By  on February 26, 2010

NEW YORK — Walgreens’ acquisition of Duane Reade last week further narrows an already compressed chain drugstore industry.

That opens up the door for another channel to grab not only more shoppers, but suppliers who have fewer and fewer merchants to sell. Dollar stores, buoyed by swelling consumer and vendor acceptance, are embracing that opportunity.

Newly published research from WSL Strategic Retail finds that 58 percent of consumers polled in the firm’s “How America Shops: The Pulse of Shopping Life” survey have shopped the dollar channel within the past three months.

“The growth of dollar stores, both in dollar sales and new store openings (as well as refurbishments), reflects the trading down of American consumers. They are quickly taking share from drug and food outlets, as well as from discounters such as Wal-Mart and Target,” said industry consultant Allan Mottus. “Price points in dollar stores are not confined to a dollar, and most beauty firms, except for P&G, have not developed a strategy for this growth category.Following the Great Depression, ‘five-and-dime’ stores also took share. In fact, dollar stores are inflation-adjusted five-and-dimes poised for a breakout.”

A visit to a new Dollar General in Cranford, N.J., illustrates how consumers view dollar stores, or as they are more accurately called, value stores, since prices stretch well beyond a buck at many. The store here was formerly a Drug Fair of New Jersey. “It seems still like a drugstore, just without a pharmacy,” explained one customer who came to see what the store was all about. She found it clean, stocked with brands she recognized and, surprisingly, not always cheaper on all items than Target. “But I will still use it for needs,” the shopper said.

Among the big powers in the dollar business are Family Dollar, Dollar General, 99 Cent Only Stores and Dollar Tree. But, there are also myriad mom-and-pop dollar store operations such as a one-store business in Skillman, N.J., called Dollars and Sense, which, like many dollar stores, sells beauty items such as nail polish and lip gloss. There are also companies such as Five Below specializing in value products that include some limited cosmetics and bath products.

Dollar stores appear to be getting into beauty because former drugstore executives have taken the helm at dollar chains. For example, Richard W. Dreiling, the current chief executive officer and chairman of the board at Dollar General, was a former Duane Reade president and ceo. And, Dollar General’s Todd Vasos, currently the chain’s division president and chief merchandising officer, was formerly the executive vice president and chief operating officer of Longs Drugs, based in Walnut Creek, Calif. Not surprisingly, Dollar General even has two former drugstore executives on its board of directors: David B. Rickard, formerly of CVS, and Warren Bryan, formerly of Longs.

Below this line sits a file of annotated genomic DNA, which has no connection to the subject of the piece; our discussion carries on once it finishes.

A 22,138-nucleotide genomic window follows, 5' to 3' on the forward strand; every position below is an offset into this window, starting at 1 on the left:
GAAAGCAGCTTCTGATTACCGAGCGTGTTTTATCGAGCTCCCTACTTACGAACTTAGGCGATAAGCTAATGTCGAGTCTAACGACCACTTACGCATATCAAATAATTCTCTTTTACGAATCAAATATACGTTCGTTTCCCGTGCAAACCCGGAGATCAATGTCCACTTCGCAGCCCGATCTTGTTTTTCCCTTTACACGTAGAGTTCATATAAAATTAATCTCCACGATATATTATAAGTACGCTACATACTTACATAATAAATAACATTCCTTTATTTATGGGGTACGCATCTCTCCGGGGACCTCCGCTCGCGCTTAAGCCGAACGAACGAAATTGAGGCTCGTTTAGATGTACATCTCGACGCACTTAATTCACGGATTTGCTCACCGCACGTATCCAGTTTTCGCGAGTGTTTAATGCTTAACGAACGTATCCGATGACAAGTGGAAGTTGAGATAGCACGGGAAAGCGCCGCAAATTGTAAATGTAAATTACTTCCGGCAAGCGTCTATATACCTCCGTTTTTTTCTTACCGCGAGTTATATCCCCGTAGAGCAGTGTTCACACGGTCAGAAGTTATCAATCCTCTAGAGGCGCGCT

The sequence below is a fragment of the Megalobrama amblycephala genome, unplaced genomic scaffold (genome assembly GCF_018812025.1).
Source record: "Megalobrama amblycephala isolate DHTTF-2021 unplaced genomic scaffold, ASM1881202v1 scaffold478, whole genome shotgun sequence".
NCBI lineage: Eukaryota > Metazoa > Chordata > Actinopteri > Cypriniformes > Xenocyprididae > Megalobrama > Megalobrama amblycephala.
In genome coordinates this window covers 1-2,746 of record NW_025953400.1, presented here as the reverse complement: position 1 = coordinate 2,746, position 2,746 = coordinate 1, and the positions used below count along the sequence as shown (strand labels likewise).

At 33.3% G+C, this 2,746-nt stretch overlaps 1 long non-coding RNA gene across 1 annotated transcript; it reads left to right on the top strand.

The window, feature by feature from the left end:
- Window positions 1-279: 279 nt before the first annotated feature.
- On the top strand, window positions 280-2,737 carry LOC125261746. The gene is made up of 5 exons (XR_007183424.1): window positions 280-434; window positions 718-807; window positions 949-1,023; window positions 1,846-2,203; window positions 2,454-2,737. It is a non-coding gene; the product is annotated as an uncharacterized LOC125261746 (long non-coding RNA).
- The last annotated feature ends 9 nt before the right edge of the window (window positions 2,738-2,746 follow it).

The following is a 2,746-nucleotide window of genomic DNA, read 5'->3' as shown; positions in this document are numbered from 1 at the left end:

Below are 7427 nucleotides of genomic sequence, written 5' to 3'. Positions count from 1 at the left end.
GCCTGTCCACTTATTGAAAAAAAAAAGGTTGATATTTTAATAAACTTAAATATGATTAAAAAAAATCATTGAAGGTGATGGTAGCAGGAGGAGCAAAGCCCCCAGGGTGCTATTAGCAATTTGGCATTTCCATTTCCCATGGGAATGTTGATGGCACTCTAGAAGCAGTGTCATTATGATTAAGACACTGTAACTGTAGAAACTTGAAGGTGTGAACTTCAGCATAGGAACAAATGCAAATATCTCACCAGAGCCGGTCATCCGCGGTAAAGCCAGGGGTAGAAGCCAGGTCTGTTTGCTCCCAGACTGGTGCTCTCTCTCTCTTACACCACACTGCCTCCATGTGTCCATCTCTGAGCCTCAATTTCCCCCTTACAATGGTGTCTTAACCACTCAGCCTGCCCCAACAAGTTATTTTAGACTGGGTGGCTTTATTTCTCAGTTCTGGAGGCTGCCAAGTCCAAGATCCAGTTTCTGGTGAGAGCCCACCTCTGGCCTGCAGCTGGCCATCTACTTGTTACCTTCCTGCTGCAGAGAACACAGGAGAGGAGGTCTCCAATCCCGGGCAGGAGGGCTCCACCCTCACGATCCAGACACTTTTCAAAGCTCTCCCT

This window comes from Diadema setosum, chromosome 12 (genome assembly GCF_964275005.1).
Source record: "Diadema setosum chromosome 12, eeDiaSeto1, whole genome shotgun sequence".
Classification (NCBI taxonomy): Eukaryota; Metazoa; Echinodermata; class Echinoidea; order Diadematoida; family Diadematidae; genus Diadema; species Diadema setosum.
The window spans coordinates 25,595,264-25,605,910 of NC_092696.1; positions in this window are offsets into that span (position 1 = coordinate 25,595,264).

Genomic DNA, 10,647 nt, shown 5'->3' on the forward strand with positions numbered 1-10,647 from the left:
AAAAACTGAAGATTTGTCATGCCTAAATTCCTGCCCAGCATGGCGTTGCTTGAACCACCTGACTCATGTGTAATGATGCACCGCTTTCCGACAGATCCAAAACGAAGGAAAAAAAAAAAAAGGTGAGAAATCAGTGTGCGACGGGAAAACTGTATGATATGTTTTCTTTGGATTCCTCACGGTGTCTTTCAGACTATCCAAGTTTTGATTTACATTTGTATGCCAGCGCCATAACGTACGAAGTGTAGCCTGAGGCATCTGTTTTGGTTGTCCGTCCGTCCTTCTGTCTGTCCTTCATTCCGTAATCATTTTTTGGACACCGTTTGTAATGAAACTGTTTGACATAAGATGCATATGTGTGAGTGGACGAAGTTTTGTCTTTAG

According to estimates, the leading dollar stores represent beauty sales of more than $1.8 billion. While most retailers are mustering paltry — if any — sales gains, dollar chains are enjoying robust growth. Dollar General reported net income of $75.6 million for its 13-week third quarter ended Oct. 30, compared with a net loss of $7.3 million, or 2 cents a diluted share, in the comparable 2008 quarter. Sales for the 2009 quarter increased 12.7 percent to $2.93 billion. Same-store sales increased 9.2 percent, with customer traffic and average transaction amounts contributing to the sales increase. Dollar Tree Inc. reported that its fourth-quarter profits rose 28 percent, as sales climbed at the discount retailer. For the three months ended Jan. 30, the dollar store chain earned $135 million, up from a profit of $105.2 million during the same period last year. Sales climbed 12 percent to $1.56 billion, up from $1.39 billion last year. According to WSL research, shoppers are in dollar stores often, with 25 percent of respondents in the stores each week and 75 percent visiting at least once a month. Three-fourths of those polled believe dollar stores are cheaper than Wal-Mart and 44 percent believe the channel helps them make it from paycheck to paycheck.

The channel is indeed poised for an explosion in beauty. Within L’Oréal USA, for example, SoftSheen-Carson acknowledged there are opportunities to drive growth in dollar stores. Products in smaller sizes are key, as they present a more affordable option, said Angela Guy, senior vice president, general manager, SoftSheen-Carson. Hitting dollar stores exclusively are Dark and Lovely’s new 6-oz. maintenance items, which extend to Moisture Seal Shampoo, Moisture Seal Instant Conditioner and Moisture Seal Daily Oil Moisturizer. Each will sell for about $3. Full-size versions retail for around $4.99. Some industry sources point abroad to where Maybelline has a hot commodity called MNY, one that could fit snugly into the value realm. Dollar store retailers report Aziza and L.A. Colors as brands directly aimed at their channel, but most stores often get inventory of Revlon and other major beauty brands, too.

Shoppers gravitate toward cleaning products, paper goods, candy, greeting cards and laundry products at dollars stores, noted the WSL report. However, further exposure to the channel with a mushrooming array of beauty items could propel sales in the beauty category as well. “We see it as holding great opportunity for us,” said one manufacturer who asked not to be named until formal announcements are made.

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